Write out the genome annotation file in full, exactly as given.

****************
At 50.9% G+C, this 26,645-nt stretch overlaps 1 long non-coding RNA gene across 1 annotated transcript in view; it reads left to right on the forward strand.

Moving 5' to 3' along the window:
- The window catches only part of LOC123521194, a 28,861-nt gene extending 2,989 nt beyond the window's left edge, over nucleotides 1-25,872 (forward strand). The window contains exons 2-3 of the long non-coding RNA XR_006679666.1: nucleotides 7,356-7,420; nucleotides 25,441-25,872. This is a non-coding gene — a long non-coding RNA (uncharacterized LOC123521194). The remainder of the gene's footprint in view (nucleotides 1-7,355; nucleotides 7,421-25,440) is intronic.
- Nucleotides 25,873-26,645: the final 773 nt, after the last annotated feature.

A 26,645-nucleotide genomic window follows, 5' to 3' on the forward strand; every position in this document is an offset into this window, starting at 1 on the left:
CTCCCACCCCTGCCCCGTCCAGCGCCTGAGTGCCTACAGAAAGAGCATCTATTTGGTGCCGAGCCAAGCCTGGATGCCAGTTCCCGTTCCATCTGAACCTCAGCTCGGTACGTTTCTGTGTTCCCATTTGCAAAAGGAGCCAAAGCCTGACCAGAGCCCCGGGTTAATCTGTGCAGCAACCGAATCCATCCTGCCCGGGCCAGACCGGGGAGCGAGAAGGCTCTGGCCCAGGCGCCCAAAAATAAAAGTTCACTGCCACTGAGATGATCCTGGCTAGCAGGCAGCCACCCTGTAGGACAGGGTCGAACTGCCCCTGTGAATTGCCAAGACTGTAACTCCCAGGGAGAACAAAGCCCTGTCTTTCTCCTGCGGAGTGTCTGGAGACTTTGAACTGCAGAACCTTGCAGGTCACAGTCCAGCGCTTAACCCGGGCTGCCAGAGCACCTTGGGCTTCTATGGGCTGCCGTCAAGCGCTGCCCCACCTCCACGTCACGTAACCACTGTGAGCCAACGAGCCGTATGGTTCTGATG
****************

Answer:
At 50.9% G+C, this 26,645-nt stretch overlaps 1 long non-coding RNA gene across 1 annotated transcript in view; it reads left to right on the forward strand.

Moving 5' to 3' along the window:
- The window catches only part of LOC123521194, a 28,861-nt gene extending 2,989 nt beyond the window's left edge, over nucleotides 1-25,872 (forward strand). The window contains exons 2-3 of the long non-coding RNA XR_006679666.1: nucleotides 7,356-7,420; nucleotides 25,441-25,872. This is a non-coding gene — a long non-coding RNA (uncharacterized LOC123521194). The remainder of the gene's footprint in view (nucleotides 1-7,355; nucleotides 7,421-25,440) is intronic.
- Nucleotides 25,873-26,645: the final 773 nt, after the last annotated feature.

A 26,645-nucleotide genomic window follows, 5' to 3' on the forward strand; every position in this document is an offset into this window, starting at 1 on the left:
CTCCCACCCCTGCCCCGTCCAGCGCCTGAGTGCCTACAGAAAGAGCATCTATTTGGTGCCGAGCCAAGCCTGGATGCCAGTTCCCGTTCCATCTGAACCTCAGCTCGGTACGTTTCTGTGTTCCCATTTGCAAAAGGAGCCAAAGCCTGACCAGAGCCCCGGGTTAATCTGTGCAGCAACCGAATCCATCCTGCCCGGGCCAGACCGGGGAGCGAGAAGGCTCTGGCCCAGGCGCCCAAAAATAAAAGTTCACTGCCACTGAGATGATCCTGGCTAGCAGGCAGCCACCCTGTAGGACAGGGTCGAACTGCCCCTGTGAATTGCCAAGACTGTAACTCCCAGGGAGAACAAAGCCCTGTCTTTCTCCTGCGGAGTGTCTGGAGACTTTGAACTGCAGAACCTTGCAGGTCACAGTCCAGCGCTTAACCCGGGCTGCCAGAGCACCTTGGGCTTCTATGGGCTGCCGTCAAGCGCTGCCCCACCTCCACGTCACGTAACCACTGTGAGCCAACGAGCCGTATGGTTCTGATG